Making a frog pond in northern climates?

Not necessarily. We are talking about wet spots in a lawn, not vast floodplain wetland complexes. It depends on the situation. In many cases, just discontinuing mowing will allow a wetland to ‘restore’, especially if you also yank up any invasive plants that appear. Planting a few wetland plants native to the area may be necessary depending on the seed source. If the site has heavy hydrologic disturbance like ditches or french drains, that does get a bit more complicated, but if you are already lookign at a wet spot, messing with that stuff is not needed. Conversely, creating a pond requires making a big hole, making sure it continues to hold water, and if you want to keep it a pond usually dredging it. Keeping the ecology and water quality of artificial ponds also appears to be pretty hard. And you have to deal with mosquitoes in a pond which you don’t if a restored wetland doesn’t have standing water. of course, a tiny pond or pool is going to be easier.


On older article with some interesting insights about ponds in winter:
Big freeze and ice is 'good for pond life’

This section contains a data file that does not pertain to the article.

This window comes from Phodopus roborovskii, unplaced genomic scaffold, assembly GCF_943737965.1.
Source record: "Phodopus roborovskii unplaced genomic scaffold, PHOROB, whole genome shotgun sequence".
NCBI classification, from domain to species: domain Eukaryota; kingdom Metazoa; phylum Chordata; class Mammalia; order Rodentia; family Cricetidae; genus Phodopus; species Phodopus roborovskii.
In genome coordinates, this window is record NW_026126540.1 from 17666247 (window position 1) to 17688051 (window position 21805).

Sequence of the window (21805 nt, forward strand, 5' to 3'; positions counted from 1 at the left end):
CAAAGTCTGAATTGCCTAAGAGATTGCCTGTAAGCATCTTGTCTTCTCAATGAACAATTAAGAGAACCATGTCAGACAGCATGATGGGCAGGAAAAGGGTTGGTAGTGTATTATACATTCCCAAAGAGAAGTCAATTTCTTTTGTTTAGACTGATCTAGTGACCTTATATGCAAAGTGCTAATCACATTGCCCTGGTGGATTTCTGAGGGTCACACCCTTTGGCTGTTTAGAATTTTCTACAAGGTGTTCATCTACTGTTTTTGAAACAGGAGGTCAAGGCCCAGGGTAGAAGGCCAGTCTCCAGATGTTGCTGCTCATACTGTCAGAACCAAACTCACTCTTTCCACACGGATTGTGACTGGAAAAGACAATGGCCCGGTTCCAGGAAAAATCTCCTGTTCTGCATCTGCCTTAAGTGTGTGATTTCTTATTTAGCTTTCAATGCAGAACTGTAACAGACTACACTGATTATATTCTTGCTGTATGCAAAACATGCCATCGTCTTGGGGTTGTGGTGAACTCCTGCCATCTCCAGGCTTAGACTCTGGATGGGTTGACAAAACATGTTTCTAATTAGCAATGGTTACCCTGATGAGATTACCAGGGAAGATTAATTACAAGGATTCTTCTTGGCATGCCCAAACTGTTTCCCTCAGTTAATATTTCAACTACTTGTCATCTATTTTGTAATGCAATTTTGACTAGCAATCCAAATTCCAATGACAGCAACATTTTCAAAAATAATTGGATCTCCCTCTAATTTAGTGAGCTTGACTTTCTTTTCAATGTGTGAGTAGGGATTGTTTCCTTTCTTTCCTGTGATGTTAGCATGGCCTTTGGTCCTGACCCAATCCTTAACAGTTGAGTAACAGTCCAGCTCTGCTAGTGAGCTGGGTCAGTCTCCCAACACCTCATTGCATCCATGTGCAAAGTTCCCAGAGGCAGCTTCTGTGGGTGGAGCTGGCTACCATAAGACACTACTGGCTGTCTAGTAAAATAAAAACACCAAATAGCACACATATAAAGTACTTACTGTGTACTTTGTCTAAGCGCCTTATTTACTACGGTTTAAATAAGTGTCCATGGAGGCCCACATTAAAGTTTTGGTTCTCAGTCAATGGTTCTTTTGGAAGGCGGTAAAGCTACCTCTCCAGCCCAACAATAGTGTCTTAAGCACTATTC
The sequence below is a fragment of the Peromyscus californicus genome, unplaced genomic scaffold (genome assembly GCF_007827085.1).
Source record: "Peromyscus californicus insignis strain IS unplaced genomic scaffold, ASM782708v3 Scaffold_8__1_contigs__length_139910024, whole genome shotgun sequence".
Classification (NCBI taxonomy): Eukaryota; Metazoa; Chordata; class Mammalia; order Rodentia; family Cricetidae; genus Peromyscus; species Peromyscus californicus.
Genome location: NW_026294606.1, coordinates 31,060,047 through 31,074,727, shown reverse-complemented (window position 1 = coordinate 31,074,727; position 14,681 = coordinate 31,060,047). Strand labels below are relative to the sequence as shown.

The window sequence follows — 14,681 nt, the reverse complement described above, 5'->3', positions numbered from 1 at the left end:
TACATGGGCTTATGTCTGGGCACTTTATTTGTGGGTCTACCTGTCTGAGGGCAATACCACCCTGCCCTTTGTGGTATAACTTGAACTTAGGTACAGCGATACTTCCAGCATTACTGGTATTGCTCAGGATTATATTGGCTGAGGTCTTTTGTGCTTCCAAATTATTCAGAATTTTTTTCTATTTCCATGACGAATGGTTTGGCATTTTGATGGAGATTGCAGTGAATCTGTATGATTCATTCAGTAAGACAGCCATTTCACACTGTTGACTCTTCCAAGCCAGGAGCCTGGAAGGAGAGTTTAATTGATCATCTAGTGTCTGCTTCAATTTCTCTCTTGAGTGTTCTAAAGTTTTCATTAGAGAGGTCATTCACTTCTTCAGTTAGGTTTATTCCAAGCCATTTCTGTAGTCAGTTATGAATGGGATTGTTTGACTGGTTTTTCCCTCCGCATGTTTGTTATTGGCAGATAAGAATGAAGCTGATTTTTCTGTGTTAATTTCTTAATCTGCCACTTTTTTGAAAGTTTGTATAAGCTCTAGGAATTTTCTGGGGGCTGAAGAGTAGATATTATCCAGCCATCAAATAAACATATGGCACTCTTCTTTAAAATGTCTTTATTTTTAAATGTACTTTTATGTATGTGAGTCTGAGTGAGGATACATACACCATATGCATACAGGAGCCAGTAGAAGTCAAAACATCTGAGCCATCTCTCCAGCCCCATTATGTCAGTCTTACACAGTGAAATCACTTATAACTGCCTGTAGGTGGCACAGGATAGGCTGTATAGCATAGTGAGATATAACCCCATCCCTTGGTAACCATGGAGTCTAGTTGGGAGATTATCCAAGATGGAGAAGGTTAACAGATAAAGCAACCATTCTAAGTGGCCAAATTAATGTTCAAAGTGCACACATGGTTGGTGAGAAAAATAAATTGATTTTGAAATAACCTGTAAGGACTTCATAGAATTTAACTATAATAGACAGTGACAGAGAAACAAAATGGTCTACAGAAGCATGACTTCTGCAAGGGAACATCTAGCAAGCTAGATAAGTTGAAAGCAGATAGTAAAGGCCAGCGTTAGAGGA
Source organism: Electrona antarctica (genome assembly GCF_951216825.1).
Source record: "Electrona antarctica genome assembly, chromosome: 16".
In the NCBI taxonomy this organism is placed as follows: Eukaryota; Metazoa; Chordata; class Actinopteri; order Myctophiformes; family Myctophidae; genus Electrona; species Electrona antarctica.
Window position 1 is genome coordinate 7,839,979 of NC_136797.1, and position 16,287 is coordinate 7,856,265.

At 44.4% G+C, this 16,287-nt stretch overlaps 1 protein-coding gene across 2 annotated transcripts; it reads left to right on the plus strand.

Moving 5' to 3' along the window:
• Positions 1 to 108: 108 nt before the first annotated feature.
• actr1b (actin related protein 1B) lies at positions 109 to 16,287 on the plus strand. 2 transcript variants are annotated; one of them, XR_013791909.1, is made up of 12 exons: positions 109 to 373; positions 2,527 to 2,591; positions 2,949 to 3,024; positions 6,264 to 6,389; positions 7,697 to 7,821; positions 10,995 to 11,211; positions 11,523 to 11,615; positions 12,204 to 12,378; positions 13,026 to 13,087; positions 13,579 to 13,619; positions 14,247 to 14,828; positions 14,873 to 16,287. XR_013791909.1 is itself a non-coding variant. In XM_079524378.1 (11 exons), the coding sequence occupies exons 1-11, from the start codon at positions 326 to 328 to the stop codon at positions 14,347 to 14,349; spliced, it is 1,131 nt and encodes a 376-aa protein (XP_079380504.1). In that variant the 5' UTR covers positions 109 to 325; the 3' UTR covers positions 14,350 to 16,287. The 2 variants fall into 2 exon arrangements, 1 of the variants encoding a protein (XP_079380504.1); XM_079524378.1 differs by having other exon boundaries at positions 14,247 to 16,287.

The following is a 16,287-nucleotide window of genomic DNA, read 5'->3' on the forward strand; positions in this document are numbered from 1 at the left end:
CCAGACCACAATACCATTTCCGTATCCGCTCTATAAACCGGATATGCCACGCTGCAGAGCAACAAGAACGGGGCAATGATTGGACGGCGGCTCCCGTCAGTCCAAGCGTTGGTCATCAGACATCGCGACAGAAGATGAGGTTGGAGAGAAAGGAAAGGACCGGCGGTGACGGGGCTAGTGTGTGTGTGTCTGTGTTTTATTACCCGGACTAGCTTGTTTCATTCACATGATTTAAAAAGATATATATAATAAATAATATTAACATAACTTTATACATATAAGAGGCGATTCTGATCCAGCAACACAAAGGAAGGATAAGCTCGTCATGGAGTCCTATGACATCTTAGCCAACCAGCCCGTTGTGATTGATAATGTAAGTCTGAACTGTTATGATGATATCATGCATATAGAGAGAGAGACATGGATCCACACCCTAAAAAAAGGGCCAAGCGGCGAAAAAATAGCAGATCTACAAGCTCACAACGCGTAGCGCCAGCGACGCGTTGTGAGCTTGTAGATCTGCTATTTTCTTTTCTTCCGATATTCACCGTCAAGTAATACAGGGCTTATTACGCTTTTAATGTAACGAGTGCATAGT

I’ve seen several articles that discourage breaking the ice because of the shock waves it creates - suggesting that this can stress or injure animals. Have not seen any research to support or refute these claims.


I don’t break the ice on my pond. Mostly because it’s cold outside and I’m lazy. Doesn’t seem to be a problem as I still see tadpoles under the ice and all the melting and refreezing thanks to our crazy weather renews enough oxygen.

the local amphibians are adapted to the local climate (aside from climate change issues) and some species can literally freeze solid with no ill effects. Breaking ice seems like a really bad idea, as it is climate change reduces the consistency and duration of ice cover causing stress to organisms and allowing access for predators. If anything you’d want to encourage more ice, not less, unless you are trying to keep exotic species in there which is a whole other topic.

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